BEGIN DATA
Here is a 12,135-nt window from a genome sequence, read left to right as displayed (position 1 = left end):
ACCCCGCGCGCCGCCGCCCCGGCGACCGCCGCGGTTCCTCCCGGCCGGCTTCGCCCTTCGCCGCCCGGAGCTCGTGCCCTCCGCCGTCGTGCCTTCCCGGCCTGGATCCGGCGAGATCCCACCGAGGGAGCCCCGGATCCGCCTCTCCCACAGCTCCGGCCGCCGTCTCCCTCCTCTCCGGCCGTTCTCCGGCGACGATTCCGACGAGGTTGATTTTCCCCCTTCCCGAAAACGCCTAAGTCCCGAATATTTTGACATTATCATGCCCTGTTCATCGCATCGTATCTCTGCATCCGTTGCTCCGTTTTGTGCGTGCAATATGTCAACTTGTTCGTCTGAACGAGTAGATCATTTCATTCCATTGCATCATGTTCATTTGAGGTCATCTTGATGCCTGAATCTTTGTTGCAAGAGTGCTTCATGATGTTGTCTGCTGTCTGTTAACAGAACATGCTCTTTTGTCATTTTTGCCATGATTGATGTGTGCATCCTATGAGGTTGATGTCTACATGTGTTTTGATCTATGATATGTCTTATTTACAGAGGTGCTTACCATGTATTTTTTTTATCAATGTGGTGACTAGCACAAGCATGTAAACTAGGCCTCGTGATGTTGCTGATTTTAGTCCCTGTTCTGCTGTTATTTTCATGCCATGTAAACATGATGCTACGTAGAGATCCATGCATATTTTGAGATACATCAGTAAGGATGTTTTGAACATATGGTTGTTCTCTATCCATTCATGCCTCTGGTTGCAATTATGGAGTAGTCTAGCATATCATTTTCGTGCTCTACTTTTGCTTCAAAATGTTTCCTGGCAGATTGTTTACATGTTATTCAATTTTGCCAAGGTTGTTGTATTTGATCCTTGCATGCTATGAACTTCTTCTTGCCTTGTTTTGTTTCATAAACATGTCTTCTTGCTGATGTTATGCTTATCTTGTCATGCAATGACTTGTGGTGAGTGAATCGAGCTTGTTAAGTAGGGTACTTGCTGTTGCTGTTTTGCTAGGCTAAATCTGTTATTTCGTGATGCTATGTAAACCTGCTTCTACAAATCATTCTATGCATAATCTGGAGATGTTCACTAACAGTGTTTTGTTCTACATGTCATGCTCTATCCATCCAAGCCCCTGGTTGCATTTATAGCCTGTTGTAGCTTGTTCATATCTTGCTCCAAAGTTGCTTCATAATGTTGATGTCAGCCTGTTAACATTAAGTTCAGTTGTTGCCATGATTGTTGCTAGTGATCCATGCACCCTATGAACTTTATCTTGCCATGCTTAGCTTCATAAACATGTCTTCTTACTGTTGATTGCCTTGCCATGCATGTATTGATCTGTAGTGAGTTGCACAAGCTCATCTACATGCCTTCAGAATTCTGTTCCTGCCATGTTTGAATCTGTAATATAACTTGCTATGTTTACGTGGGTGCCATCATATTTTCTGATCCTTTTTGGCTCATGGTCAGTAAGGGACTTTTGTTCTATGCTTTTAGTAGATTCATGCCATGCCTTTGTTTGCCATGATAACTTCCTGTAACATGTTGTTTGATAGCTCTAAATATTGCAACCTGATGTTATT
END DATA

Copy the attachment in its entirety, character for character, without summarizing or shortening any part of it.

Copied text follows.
Here is a 12,135-nt window from a genome sequence, read left to right as displayed (position 1 = left end):
ACCCCGCGCGCCGCCGCCCCGGCGACCGCCGCGGTTCCTCCCGGCCGGCTTCGCCCTTCGCCGCCCGGAGCTCGTGCCCTCCGCCGTCGTGCCTTCCCGGCCTGGATCCGGCGAGATCCCACCGAGGGAGCCCCGGATCCGCCTCTCCCACAGCTCCGGCCGCCGTCTCCCTCCTCTCCGGCCGTTCTCCGGCGACGATTCCGACGAGGTTGATTTTCCCCCTTCCCGAAAACGCCTAAGTCCCGAATATTTTGACATTATCATGCCCTGTTCATCGCATCGTATCTCTGCATCCGTTGCTCCGTTTTGTGCGTGCAATATGTCAACTTGTTCGTCTGAACGAGTAGATCATTTCATTCCATTGCATCATGTTCATTTGAGGTCATCTTGATGCCTGAATCTTTGTTGCAAGAGTGCTTCATGATGTTGTCTGCTGTCTGTTAACAGAACATGCTCTTTTGTCATTTTTGCCATGATTGATGTGTGCATCCTATGAGGTTGATGTCTACATGTGTTTTGATCTATGATATGTCTTATTTACAGAGGTGCTTACCATGTATTTTTTTTATCAATGTGGTGACTAGCACAAGCATGTAAACTAGGCCTCGTGATGTTGCTGATTTTAGTCCCTGTTCTGCTGTTATTTTCATGCCATGTAAACATGATGCTACGTAGAGATCCATGCATATTTTGAGATACATCAGTAAGGATGTTTTGAACATATGGTTGTTCTCTATCCATTCATGCCTCTGGTTGCAATTATGGAGTAGTCTAGCATATCATTTTCGTGCTCTACTTTTGCTTCAAAATGTTTCCTGGCAGATTGTTTACATGTTATTCAATTTTGCCAAGGTTGTTGTATTTGATCCTTGCATGCTATGAACTTCTTCTTGCCTTGTTTTGTTTCATAAACATGTCTTCTTGCTGATGTTATGCTTATCTTGTCATGCAATGACTTGTGGTGAGTGAATCGAGCTTGTTAAGTAGGGTACTTGCTGTTGCTGTTTTGCTAGGCTAAATCTGTTATTTCGTGATGCTATGTAAACCTGCTTCTACAAATCATTCTATGCATAATCTGGAGATGTTCACTAACAGTGTTTTGTTCTACATGTCATGCTCTATCCATCCAAGCCCCTGGTTGCATTTATAGCCTGTTGTAGCTTGTTCATATCTTGCTCCAAAGTTGCTTCATAATGTTGATGTCAGCCTGTTAACATTAAGTTCAGTTGTTGCCATGATTGTTGCTAGTGATCCATGCACCCTATGAACTTTATCTTGCCATGCTTAGCTTCATAAACATGTCTTCTTACTGTTGATTGCCTTGCCATGCATGTATTGATCTGTAGTGAGTTGCACAAGCTCATCTACATGCCTTCAGAATTCTGTTCCTGCCATGTTTGAATCTGTAATATAACTTGCTATGTTTACGTGGGTGCCATCATATTTTCTGATCCTTTTTGGCTCATGGTCAGTAAGGGACTTTTGTTCTATGCTTTTAGTAGATTCATGCCATGCCTTTGTTTGCCATGATAACTTCCTGTAACATGTTGTTTGATAGCTCTAAATATTGCAACCTGATGTTATT